Building your own investment strategy
How to create your own strategy
The world of finance can be intimidating for most beginners. For this reason, some new investors opt to buy into fully managed portfolios where an expert makes all the decisions on their behalf.
Did you know?
If you wanted to buy shares in the past, you would’ve needed to do so through a physical stock exchange. However, not just anyone could interact with the market the way you can today.
Traditional stock markets had strict rules for participants, and ordinary people had to buy and sell shares through a stockbroker who was a formal member of the exchange. These days, the term ‘stockbroker’ usually refers to companies that facilitate buying and selling shares.
The good news is that anyone can participate in the markets today, and you can build and manage your own portfolio if you have a good strategy in place. You might make a few mistakes when you start out, but you’ll improve as you gain more investment experience.
In this lesson, we’ll outline a basic four-step process to help guide your thinking when you create your strategy.
Step 1: start with the end in mind
Outside of the obvious reason of wanting to grow their wealth, investors put their money into the markets with different goals in mind. For instance, you may feel that you want to retire with more money than your existing pension fund will offer you at maturity. Maybe you want to save enough money to buy a beach house when you retire.
Whatever your reasons may be, knowing why you want to invest your money and for how long will help you figure out what kind of investments to add to your portfolio.
When you formulate your goals, it’s better to stretch out your timeline. For instance, if you want to raise funds for your wedding in three years’ time, you may want to extend this goal to five or more years to improve your chances of reaching your desired amount.
However, note that for short-to-medium-term goals such as this one, it may be better to put your money into savings accounts or bonds. To truly benefit from investing, giving your portfolio ten years or more to compound could be helpful.
This is because many factors can affect the value of your investments. There’s no predicting how your final return will look and you might not reach your goal within your desired timeframe.
Step 2: write it down
To start your strategy, commit to writing it down. Over your investment’s lifetime, you’ll need to keep record of all your interactions with your portfolio. This can be anything from the day you bought an asset and for how much, to the reason you sold a certain asset.
Think about some of the reasons you want to grow your money and write them down on a Word document, in your email drafts or on a piece of paper you can keep safe. You’ll use these when you formalise your strategy.
Having a record will help you keep track of what impact your decisions have had on your portfolio as well as pave the way for future investments and tax decisions. You can choose to organise your portfolio in a complex Excel sheet or simply write it down on a document you can easily access when needed.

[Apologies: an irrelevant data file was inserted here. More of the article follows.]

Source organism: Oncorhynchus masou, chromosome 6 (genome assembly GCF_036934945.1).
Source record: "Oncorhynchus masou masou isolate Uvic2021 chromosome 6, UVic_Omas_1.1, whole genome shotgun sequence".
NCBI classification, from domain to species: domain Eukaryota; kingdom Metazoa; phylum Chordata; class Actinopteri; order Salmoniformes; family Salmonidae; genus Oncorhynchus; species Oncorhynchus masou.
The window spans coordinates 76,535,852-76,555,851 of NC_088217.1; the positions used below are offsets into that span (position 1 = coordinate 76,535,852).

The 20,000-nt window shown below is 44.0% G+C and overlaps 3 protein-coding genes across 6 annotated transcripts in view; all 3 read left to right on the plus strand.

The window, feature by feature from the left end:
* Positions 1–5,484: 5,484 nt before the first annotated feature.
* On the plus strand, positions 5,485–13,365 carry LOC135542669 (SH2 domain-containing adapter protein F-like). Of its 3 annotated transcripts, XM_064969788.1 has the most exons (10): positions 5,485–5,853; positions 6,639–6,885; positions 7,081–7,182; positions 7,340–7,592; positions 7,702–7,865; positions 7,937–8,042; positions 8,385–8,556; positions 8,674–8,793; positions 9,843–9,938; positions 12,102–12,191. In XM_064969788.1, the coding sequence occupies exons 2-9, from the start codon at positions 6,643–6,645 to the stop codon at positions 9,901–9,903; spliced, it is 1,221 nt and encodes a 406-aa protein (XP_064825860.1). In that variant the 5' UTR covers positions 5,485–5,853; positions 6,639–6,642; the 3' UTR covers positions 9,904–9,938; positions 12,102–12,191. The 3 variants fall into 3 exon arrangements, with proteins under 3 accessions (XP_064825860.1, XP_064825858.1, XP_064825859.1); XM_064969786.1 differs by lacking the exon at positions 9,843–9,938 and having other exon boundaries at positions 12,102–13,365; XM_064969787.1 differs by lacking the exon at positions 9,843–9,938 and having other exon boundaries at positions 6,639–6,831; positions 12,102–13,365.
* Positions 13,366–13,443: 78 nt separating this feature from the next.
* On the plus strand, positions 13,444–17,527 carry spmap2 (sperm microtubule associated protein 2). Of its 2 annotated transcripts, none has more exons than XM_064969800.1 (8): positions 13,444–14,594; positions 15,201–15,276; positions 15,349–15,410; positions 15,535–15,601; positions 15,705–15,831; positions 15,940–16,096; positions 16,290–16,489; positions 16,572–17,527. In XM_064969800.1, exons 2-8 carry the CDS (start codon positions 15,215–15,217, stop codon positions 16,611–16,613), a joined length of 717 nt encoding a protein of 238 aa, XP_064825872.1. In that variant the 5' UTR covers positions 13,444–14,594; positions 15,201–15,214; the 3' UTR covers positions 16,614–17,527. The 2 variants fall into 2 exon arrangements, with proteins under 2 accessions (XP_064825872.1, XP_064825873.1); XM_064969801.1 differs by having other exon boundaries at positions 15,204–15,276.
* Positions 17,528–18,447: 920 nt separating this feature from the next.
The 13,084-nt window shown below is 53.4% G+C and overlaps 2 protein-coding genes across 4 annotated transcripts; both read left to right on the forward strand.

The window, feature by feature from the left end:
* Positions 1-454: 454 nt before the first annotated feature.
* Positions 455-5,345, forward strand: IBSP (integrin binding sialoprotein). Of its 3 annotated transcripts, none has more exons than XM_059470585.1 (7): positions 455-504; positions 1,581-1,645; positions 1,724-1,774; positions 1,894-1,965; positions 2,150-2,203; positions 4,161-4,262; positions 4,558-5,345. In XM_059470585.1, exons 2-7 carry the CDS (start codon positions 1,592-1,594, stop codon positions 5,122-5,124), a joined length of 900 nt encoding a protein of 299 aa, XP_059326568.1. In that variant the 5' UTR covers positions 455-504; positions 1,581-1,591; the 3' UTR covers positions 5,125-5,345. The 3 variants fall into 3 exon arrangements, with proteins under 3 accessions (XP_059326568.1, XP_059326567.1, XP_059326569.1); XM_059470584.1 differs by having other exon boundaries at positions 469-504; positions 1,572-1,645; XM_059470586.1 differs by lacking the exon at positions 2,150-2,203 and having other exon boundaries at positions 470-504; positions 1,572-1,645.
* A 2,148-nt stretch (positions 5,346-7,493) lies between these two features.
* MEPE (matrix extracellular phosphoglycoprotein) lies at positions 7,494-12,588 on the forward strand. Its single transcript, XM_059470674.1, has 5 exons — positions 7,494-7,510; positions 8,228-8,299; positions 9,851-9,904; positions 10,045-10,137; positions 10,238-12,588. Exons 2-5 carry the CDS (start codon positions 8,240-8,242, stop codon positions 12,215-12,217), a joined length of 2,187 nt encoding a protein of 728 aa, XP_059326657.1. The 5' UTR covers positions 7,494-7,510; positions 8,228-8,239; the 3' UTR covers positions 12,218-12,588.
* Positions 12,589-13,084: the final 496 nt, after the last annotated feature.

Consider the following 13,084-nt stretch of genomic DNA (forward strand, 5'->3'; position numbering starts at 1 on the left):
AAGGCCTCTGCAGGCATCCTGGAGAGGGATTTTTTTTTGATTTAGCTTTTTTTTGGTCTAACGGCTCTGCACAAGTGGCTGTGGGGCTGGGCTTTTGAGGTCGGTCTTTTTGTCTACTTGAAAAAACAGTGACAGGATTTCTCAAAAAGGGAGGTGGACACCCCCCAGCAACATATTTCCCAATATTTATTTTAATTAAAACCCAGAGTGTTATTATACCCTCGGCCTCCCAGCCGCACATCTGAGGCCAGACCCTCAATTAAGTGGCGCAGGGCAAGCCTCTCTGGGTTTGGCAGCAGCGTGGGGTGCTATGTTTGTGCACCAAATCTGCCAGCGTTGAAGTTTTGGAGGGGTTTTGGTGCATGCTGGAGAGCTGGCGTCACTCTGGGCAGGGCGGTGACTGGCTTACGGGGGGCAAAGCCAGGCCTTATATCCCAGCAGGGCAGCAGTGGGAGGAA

Step 3: how will you finance your investment?
You need money to build your portfolio, so your strategy needs to outline where you’ll get your capital. For instance, you may have a savings account you’ve been building up for a few years that you’d be comfortable tapping into for a lump-sum deposit.
You might also need to continually fund your portfolio if you want to keep adding more assets to it. Adding more money to your portfolio regularly could improve your chances of reaching your goal sooner.
You can also smooth your returns by ‘dollar-cost averaging’. This involves saving and investing into your portfolio on a regular basis. It could reduce the overall average price you pay for your investments because you can buy more holdings at a lower price when markets have fallen. Doing this could potentially improve your long-term profits.
For instance, if your portfolio invests in XYZ ltd, placing a once-off lump sum into it means you’re buying all your shares at its current price.
If you funded your portfolio at intervals instead, the market could fall, giving you the opportunity to increase your holdings for less and reap the benefits of its potential rise in value over time. Note, however, that you could also end up paying more for your additional holdings if the market rises.
As with your goals, you should write down all the contributions you make towards your portfolio. This way, you can clearly see if it’s making a profit or if you’re losing money during any given period.
Step 4: what are your annual profit expectations?
Unlike a savings account, where your cash can only grow by the interest rate you receive, an investments portfolio can grow through the increasing value of your shares or bond. You can also reinvest your dividends or coupon payments to further accelerate growth.
Your goal is to work out how much your capital will need to grow by each year to reach the investment goals you set. Online compound interest calculators are useful here.
Once you know your desired outcome, you’re better equipped to decide what you should be investing in. It’s harder to reach a precise profit target, so you should think about an achievable range instead.
- Building your own investment strategy requires research and critical thinking
- Your goal and timeframe are key factors in determining how you should invest your money
- Write down your strategy to accurately measure how well it’s working or where it’s failing
- Consider how you’ll fund your portfolio to reach your goal in the timeframe you set
- You can use online calculators to project what your returns could be at your goal date